In 2018, the American Civil Liberties Union and the ACLU of Kentucky filed a suit on behalf of Kentucky abortion providers and their patients challenging a state law banning physicians from providing a safe and medically proven abortion method called dilation and evacuation, or “D&E.” If it were to take effect, this law would prevent many patients from being able to obtain an abortion altogether. Two courts have held that the law is unconstitutional, and the case — Cameron v. EMW Women’s Surgical Center — is now in the Supreme Court, which heard arguments in the case on Oct. 12, 2021.

Following a trial, the U.S. District Court for the Western District of Kentucky ruled that the ban is unconstitutional, and permanently blocked its enforcement. On appeal, the Sixth Circuit agreed that the law violates the constitutional rights of Kentuckians. 

During the trial and the appeal, the state attorney general’s office sat on the sidelines. Then, at the eleventh hour, after the appeals court issued its decision, Kentucky Attorney General Cameron moved to intervene in an attempt to continue the case and, ultimately, revive the ban. The Sixth Circuit denied that belated motion, ruling that it was untimely.

It is this narrow question — whether the appeals court was correct to deny the attorney general’s motion to intervene — that the Supreme Court will address. It will not address the constitutionality of the abortion ban. However, the Supreme Court’s decision could have significant repercussions for access to abortion for not only people in Kentucky but in the surrounding states as well. If the Supreme Court allows the attorney general to intervene, it will open the door to his efforts to put the ban back into place, a ban that two courts have already held is unconstituitonal and would severely restrict access to abortion care.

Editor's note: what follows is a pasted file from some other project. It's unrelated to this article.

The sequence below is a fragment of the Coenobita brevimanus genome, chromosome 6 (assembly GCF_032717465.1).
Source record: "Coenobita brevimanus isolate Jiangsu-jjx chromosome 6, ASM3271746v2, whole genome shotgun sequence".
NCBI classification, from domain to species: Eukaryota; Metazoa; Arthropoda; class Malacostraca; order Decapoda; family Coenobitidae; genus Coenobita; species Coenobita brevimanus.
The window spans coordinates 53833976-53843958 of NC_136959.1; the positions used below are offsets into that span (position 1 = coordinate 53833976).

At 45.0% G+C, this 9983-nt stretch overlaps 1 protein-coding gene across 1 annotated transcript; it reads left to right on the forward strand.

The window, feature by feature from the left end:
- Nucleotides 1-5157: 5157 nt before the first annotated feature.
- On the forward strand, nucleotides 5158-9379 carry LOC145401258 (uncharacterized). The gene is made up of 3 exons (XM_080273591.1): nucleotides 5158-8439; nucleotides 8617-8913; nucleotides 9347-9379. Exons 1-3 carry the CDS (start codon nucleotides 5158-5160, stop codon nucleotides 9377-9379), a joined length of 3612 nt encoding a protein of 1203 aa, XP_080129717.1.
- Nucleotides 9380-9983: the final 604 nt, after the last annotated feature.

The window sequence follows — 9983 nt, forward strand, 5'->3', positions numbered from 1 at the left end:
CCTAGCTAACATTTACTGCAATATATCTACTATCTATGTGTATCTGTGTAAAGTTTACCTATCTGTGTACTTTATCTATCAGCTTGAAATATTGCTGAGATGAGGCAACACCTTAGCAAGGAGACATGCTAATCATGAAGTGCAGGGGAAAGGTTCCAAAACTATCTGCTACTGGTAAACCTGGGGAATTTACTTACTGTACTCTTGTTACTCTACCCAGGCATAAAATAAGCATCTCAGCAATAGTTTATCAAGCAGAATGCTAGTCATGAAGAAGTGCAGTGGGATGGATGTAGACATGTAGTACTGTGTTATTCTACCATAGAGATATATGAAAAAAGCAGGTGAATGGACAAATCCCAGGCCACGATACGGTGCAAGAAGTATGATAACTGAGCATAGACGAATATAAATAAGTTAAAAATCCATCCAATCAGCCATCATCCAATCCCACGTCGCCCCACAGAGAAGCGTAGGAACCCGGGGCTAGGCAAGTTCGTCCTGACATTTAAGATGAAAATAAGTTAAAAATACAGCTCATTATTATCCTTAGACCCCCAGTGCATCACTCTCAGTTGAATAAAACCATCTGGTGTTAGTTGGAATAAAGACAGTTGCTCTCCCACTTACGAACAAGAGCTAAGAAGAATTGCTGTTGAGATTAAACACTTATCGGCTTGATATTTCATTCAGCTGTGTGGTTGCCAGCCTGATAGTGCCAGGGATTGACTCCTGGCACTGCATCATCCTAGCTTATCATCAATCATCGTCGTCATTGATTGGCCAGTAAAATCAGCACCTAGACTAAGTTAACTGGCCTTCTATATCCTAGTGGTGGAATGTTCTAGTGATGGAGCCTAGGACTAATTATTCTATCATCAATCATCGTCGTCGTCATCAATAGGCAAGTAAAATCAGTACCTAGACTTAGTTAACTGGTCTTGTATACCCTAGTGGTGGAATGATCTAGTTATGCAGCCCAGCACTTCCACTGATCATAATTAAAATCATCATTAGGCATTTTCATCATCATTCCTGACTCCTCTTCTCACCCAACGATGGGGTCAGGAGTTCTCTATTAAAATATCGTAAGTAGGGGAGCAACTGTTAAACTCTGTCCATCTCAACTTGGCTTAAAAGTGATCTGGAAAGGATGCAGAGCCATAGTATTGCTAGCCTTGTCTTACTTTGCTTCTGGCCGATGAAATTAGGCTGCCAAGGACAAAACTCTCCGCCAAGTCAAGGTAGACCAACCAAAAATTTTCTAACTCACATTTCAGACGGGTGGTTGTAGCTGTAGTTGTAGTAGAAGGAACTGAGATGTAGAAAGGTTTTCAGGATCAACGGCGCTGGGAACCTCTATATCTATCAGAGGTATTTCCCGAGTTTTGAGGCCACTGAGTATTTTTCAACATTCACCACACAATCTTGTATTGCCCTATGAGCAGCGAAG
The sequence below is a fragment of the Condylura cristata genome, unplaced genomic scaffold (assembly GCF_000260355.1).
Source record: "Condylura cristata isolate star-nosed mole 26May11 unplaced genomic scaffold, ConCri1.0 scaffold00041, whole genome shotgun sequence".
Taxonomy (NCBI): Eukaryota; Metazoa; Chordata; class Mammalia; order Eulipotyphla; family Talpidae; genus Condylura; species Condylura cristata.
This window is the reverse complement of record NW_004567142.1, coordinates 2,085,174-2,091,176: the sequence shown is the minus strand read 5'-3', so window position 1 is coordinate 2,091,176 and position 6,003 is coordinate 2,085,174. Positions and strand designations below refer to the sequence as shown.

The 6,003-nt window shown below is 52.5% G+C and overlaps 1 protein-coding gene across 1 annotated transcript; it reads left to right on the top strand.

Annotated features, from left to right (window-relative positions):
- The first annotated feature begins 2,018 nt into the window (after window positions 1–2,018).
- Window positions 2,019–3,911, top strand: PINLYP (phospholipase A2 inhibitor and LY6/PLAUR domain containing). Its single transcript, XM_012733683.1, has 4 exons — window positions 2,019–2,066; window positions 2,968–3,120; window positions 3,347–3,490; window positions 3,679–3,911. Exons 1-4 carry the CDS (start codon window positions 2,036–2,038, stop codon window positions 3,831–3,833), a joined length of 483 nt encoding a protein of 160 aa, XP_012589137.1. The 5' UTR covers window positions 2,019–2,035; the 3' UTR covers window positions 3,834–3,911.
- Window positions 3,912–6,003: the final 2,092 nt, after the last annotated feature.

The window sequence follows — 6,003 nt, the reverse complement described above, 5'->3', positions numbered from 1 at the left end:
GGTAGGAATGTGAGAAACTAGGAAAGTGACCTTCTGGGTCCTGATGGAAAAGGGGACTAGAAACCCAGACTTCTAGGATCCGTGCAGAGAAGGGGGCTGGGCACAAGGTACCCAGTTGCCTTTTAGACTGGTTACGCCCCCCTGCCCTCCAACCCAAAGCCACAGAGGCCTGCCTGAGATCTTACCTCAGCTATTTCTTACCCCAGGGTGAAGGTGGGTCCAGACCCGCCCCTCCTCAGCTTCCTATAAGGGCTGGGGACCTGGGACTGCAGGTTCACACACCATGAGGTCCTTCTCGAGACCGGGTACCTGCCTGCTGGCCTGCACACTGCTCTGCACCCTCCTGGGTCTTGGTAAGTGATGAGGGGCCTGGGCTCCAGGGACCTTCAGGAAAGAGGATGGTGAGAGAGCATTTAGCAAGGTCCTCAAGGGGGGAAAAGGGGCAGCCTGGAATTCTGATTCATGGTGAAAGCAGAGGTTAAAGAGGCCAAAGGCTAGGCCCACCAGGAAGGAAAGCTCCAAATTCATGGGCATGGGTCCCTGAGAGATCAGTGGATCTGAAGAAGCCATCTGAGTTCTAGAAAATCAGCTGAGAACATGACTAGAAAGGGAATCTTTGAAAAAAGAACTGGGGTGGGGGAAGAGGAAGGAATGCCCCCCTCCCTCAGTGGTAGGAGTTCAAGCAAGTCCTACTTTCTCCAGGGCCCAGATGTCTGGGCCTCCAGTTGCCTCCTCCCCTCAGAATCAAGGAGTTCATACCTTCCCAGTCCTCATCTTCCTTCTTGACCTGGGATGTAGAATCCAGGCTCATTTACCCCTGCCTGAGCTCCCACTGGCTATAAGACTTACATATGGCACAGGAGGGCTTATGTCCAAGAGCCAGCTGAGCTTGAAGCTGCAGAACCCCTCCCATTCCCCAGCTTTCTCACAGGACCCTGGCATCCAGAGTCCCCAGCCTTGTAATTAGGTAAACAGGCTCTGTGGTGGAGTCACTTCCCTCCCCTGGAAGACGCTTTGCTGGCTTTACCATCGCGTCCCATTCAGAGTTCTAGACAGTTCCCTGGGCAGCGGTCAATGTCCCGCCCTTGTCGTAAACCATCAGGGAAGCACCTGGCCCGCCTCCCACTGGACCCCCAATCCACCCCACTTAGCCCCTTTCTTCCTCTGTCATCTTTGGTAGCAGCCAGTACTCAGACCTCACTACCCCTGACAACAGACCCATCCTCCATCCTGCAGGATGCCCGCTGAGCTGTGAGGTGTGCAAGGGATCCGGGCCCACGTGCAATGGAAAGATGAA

This restriction is part of a national strategy to push abortion out of reach. In 2021 alone, state politicians have enacted more than 100 new restrictions on abortion. Because of racism and structural inequality, abortion restrictions fall hardest on people of color, low-income people, youth, immigrants, LGBTQ people, people in rural areas, and other marginalized communities.

The plaintiffs in the lawsuit are EMW Women’s Surgical Center, P.S.C., on behalf of itself, its staff, and its patients. They are represented by attorneys with the ACLU and the ACLU of Kentucky. 

You can read more about the underlying case here:

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